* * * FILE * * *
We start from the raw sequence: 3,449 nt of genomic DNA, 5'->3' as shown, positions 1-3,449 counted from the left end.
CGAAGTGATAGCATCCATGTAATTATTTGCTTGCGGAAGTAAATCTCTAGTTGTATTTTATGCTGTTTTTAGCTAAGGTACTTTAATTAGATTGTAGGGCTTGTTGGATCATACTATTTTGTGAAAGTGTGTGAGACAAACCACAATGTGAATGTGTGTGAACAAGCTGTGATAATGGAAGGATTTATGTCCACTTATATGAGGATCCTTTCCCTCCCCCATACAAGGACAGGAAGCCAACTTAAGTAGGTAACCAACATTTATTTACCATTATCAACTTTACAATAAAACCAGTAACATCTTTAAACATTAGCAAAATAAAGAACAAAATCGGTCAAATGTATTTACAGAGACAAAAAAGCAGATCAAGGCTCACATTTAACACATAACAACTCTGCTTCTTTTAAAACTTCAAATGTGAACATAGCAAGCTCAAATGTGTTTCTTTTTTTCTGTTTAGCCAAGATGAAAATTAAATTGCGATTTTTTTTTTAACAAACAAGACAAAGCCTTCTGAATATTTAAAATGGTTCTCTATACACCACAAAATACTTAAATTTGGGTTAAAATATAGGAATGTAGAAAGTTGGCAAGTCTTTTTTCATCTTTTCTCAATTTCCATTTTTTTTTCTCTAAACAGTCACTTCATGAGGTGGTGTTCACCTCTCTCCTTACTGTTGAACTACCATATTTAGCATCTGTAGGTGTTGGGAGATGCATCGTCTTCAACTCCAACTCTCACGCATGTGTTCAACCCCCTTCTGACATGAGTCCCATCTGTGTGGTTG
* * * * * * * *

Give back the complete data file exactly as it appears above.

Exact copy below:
We start from the raw sequence: 3,449 nt of genomic DNA, 5'->3' as shown, positions 1-3,449 counted from the left end.
CGAAGTGATAGCATCCATGTAATTATTTGCTTGCGGAAGTAAATCTCTAGTTGTATTTTATGCTGTTTTTAGCTAAGGTACTTTAATTAGATTGTAGGGCTTGTTGGATCATACTATTTTGTGAAAGTGTGTGAGACAAACCACAATGTGAATGTGTGTGAACAAGCTGTGATAATGGAAGGATTTATGTCCACTTATATGAGGATCCTTTCCCTCCCCCATACAAGGACAGGAAGCCAACTTAAGTAGGTAACCAACATTTATTTACCATTATCAACTTTACAATAAAACCAGTAACATCTTTAAACATTAGCAAAATAAAGAACAAAATCGGTCAAATGTATTTACAGAGACAAAAAAGCAGATCAAGGCTCACATTTAACACATAACAACTCTGCTTCTTTTAAAACTTCAAATGTGAACATAGCAAGCTCAAATGTGTTTCTTTTTTTCTGTTTAGCCAAGATGAAAATTAAATTGCGATTTTTTTTTTAACAAACAAGACAAAGCCTTCTGAATATTTAAAATGGTTCTCTATACACCACAAAATACTTAAATTTGGGTTAAAATATAGGAATGTAGAAAGTTGGCAAGTCTTTTTTCATCTTTTCTCAATTTCCATTTTTTTTTCTCTAAACAGTCACTTCATGAGGTGGTGTTCACCTCTCTCCTTACTGTTGAACTACCATATTTAGCATCTGTAGGTGTTGGGAGATGCATCGTCTTCAACTCCAACTCTCACGCATGTGTTCAACCCCCTTCTGACATGAGTCCCATCTGTGTGGTTG